< cpp‎ | chrono
Defined in header <chrono>
constexpr std::chrono::microseconds operator "" us(unsigned long long us);
(1) (since C++14)
constexpr std::chrono::duration</*unspecified*/,
                           std::micro> operator "" us(long double us);
(2) (since C++14)

Forms a std::chrono::duration literal representing microseconds.

1) integer literal, returns exactly std::chrono::microseconds(us)
2) floating-point literal, returns a floating-point duration equivalent to std::chrono::microseconds


[edit] Parameters

us - the number of microseconds

[edit] Return value

The std::chrono::duration literal.

[edit] Possible implementation

constexpr std::chrono::microseconds operator ""us(unsigned long long us)
    return std::chrono::microseconds(us);
constexpr std::chrono::duration<long double, std::micro> operator ""us(long double us)
    return std::chrono::duration<long double, std::micro>(us);

[edit] Notes

These operators are declared in the namespace std::literals::chrono_literals, where both literals and chrono_literals are inline namespaces. Access to these operators can be gained with using namespace std::literals, using namespace std::chrono_literals, and using namespace std::literals::chrono_literals.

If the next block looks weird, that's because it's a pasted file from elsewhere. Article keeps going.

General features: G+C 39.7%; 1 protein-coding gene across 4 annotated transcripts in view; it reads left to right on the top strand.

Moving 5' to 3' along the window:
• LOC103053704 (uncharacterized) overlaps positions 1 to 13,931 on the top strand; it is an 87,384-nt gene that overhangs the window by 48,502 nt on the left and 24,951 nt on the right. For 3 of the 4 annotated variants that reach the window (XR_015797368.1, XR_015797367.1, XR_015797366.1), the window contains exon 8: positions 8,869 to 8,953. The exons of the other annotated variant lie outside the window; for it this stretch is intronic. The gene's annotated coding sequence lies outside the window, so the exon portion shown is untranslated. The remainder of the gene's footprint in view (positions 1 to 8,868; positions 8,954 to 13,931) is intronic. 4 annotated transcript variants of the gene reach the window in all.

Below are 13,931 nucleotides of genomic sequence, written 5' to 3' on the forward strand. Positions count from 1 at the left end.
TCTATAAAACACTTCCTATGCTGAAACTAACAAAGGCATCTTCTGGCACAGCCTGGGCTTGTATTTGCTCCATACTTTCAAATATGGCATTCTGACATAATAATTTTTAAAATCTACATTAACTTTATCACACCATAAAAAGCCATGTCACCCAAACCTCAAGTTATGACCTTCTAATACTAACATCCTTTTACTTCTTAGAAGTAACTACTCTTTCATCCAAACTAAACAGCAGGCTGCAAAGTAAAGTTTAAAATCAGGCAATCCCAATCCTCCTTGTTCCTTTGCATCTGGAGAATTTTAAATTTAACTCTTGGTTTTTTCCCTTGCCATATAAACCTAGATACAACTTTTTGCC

In addition, within the namespace std::chrono, the directive using namespace literals::chrono_literals; is provided by the standard library, so that if a programmer uses using namespace std::chrono; to gain access to the duration classes, the duration literal operators become visible as well.

[edit] Example

#include <iostream>
#include <chrono>
int main()
    using namespace std::chrono_literals;
    auto d1 = 250us;
    std::chrono::microseconds d2 = 1ms;
    std::cout << "250us = " << d1.count() << " microseconds\n"
              << "1ms = " << d2.count() << " microseconds\n";


250us = 250 microseconds
1ms = 1000 microseconds

[edit] See also

constructs new duration
(public member function of std::chrono::duration)